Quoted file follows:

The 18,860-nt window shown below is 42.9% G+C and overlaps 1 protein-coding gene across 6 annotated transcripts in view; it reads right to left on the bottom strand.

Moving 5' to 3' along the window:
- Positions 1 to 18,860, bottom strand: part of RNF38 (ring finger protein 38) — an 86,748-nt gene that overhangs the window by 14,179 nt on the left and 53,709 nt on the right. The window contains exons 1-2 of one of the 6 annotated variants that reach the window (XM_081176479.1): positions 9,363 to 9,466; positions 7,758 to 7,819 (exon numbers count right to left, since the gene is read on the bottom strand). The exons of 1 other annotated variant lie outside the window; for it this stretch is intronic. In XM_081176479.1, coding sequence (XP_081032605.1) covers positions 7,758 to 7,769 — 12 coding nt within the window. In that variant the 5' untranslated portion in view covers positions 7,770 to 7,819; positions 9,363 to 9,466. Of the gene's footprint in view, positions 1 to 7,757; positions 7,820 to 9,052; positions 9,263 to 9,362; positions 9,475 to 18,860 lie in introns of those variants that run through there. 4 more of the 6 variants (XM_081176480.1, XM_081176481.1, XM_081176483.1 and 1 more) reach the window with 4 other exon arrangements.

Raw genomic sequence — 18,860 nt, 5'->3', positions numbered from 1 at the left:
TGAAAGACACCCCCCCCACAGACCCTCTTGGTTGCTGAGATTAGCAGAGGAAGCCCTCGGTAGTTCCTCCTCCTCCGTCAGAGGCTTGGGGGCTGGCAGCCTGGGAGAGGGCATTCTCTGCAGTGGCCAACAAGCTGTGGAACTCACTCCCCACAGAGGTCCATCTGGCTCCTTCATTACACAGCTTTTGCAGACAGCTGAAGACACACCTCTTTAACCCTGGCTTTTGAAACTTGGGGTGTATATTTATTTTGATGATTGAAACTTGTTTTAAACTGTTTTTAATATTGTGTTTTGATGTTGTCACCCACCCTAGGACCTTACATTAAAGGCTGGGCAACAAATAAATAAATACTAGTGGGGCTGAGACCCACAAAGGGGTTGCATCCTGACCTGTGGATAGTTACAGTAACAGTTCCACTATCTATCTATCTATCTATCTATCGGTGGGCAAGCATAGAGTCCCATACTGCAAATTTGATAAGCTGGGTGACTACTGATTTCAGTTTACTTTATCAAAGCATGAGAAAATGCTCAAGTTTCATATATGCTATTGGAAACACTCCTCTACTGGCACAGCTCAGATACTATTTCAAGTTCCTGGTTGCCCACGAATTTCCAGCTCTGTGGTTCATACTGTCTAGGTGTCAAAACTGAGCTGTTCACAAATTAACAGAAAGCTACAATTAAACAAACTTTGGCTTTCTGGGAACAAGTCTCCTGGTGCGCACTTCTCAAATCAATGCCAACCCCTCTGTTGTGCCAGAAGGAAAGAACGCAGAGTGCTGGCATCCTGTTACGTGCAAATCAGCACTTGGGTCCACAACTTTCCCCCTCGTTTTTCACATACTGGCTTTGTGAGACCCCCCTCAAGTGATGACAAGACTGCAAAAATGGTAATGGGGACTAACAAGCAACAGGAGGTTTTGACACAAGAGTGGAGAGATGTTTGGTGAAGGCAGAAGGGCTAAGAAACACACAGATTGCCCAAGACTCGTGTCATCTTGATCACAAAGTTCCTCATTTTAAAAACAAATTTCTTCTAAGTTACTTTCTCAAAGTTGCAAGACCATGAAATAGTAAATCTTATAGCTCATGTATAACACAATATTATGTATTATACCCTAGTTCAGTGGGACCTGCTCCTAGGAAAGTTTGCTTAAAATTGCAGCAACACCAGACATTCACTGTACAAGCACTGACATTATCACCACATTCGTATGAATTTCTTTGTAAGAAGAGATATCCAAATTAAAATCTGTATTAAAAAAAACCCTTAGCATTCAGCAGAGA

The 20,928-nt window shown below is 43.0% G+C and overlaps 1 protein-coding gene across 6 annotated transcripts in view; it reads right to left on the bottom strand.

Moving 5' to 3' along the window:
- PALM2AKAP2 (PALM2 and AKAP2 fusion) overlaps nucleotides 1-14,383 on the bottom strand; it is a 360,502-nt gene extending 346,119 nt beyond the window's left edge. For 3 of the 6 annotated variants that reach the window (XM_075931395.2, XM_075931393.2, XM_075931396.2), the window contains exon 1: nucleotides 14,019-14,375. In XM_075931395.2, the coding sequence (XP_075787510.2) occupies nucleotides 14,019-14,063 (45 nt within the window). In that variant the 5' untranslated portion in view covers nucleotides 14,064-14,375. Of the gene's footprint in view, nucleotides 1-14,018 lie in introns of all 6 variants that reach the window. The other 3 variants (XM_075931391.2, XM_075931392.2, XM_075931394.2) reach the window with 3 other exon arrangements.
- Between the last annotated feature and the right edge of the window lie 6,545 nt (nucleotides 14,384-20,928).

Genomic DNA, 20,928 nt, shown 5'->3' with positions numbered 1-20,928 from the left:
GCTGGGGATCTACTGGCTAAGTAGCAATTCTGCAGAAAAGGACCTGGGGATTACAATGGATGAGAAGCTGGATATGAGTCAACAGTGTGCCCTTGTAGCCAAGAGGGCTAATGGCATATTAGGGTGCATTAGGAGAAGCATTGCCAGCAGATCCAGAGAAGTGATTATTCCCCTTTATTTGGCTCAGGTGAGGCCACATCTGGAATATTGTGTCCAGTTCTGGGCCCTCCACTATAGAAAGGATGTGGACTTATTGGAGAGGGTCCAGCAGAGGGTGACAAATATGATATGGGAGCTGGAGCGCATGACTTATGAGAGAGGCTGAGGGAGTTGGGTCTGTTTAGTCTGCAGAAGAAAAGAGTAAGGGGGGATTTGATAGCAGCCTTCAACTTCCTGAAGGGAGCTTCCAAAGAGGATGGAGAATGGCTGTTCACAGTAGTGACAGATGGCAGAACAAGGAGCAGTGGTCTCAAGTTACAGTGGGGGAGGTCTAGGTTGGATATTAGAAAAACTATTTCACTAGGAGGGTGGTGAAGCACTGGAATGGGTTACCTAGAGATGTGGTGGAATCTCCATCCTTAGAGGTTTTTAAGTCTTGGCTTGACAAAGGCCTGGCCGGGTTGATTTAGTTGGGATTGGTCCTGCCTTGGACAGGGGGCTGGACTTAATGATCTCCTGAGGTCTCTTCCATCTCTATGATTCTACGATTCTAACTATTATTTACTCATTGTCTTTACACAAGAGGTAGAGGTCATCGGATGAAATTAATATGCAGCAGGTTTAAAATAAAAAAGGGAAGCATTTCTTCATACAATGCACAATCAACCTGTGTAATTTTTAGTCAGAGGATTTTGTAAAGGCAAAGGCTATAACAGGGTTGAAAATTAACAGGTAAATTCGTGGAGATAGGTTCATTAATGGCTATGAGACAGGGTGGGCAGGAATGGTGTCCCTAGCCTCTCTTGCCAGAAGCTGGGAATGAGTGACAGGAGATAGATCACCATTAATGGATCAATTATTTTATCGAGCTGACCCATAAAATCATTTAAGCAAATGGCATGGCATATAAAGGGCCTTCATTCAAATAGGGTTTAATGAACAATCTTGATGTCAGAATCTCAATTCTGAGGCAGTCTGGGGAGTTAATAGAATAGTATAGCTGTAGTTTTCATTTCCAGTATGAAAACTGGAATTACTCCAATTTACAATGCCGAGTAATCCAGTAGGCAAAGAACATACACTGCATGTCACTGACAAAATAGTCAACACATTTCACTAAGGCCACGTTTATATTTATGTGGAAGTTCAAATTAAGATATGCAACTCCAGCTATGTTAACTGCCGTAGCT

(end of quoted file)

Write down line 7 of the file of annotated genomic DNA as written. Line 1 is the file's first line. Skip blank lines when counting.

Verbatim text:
Moving 5' to 3' along the window: